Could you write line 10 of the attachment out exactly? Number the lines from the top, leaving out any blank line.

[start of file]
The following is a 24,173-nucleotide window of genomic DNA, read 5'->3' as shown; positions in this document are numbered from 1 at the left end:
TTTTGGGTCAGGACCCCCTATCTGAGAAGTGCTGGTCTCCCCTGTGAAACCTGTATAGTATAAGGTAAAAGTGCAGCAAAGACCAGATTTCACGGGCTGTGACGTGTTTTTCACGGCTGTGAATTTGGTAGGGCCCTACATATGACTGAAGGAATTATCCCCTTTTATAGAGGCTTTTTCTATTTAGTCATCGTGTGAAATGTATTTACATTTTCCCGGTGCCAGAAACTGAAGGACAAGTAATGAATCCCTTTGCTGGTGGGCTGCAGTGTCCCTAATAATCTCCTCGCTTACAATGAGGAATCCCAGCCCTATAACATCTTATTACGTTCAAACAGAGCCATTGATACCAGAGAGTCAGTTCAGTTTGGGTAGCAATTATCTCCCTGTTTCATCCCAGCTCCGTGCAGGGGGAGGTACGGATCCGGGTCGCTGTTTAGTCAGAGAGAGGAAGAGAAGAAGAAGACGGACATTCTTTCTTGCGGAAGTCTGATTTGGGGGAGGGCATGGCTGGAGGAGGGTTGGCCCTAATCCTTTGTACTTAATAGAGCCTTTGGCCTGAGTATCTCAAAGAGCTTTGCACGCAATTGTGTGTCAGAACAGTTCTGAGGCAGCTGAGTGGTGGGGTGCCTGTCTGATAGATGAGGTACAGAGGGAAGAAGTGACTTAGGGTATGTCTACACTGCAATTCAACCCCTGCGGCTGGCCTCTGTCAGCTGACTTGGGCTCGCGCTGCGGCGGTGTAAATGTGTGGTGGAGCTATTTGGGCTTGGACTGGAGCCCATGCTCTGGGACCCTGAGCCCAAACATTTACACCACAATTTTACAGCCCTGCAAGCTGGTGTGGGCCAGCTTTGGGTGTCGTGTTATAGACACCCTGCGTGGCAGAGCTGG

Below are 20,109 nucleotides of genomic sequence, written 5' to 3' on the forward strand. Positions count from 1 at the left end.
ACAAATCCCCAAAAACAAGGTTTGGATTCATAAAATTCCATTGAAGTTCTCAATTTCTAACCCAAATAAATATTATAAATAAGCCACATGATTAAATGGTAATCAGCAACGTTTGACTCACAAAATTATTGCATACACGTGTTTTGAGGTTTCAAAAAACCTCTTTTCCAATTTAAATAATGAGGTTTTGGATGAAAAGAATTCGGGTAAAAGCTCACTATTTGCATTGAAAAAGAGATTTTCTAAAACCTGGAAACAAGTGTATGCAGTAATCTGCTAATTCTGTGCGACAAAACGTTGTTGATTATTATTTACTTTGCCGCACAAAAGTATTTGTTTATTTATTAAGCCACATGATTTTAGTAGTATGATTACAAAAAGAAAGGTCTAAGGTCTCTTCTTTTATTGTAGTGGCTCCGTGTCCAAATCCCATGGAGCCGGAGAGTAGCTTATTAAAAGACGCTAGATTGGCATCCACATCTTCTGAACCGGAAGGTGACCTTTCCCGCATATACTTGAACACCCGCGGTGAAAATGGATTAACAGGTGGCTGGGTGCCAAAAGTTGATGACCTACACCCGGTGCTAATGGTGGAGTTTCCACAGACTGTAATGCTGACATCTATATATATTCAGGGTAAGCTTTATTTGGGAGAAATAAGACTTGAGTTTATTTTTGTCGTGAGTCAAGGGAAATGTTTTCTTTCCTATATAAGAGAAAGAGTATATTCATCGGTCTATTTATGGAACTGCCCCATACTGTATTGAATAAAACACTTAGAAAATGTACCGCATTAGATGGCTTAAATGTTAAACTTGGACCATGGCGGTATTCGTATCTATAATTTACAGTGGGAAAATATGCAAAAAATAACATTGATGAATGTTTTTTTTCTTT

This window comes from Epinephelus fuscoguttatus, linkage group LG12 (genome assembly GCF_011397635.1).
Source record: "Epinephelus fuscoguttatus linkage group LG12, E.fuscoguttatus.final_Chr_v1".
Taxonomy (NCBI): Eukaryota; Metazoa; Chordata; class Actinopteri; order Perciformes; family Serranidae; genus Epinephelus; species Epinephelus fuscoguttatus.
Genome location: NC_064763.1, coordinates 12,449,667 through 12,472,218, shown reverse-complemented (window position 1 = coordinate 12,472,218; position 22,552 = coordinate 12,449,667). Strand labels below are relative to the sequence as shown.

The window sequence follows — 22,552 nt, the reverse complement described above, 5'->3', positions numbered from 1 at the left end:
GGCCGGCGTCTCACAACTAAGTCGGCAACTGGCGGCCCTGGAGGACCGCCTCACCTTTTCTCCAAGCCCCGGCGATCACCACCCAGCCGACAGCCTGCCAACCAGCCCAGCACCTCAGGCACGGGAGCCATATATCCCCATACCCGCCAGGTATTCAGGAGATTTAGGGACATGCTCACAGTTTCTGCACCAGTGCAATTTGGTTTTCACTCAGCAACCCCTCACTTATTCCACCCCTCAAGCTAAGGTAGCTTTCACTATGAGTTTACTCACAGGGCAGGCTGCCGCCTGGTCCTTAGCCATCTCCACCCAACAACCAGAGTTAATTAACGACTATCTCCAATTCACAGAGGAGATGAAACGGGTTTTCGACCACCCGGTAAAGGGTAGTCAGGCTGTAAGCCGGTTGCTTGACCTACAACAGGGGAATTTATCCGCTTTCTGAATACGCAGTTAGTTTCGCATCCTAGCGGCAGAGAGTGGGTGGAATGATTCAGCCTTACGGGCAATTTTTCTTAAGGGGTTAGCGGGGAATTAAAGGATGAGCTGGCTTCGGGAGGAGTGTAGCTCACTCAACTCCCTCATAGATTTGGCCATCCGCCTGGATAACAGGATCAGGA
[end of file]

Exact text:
GGCCGGCGTCTCACAACTAAGTCGGCAACTGGCGGCCCTGGAGGACCGCCTCACCTTTTCTCCAAGCCCCGGCGATCACCACCCAGCCGACAGCCTGCCAACCAGCCCAGCACCTCAGGCACGGGAGCCATATATCCCCATACCCGCCAGGTATTCAGGAGATTTAGGGACATGCTCACAGTTTCTGCACCAGTGCAATTTGGTTTTCACTCAGCAACCCCTCACTTATTCCACCCCTCAAGCTAAGGTAGCTTTCACTATGAGTTTACTCACAGGGCAGGCTGCCGCCTGGTCCTTAGCCATCTCCACCCAACAACCAGAGTTAATTAACGACTATCTCCAATTCACAGAGGAGATGAAACGGGTTTTCGACCACCCGGTAAAGGGTAGTCAGGCTGTAAGCCGGTTGCTTGACCTACAACAGGGGAATTTATCCGCTTTCTGAATACGCAGTTAGTTTCGCATCCTAGCGGCAGAGAGTGGGTGGAATGATTCAGCCTTACGGGCAATTTTTCTTAAGGGGTTAGCGGGGAATTAAAGGATGAGCTGGCTTCGGGAGGAGTGTAGCTCACTCAACTCCCTCATAGATTTGGCCATCCGCCTGGATAACAGGATCAGGA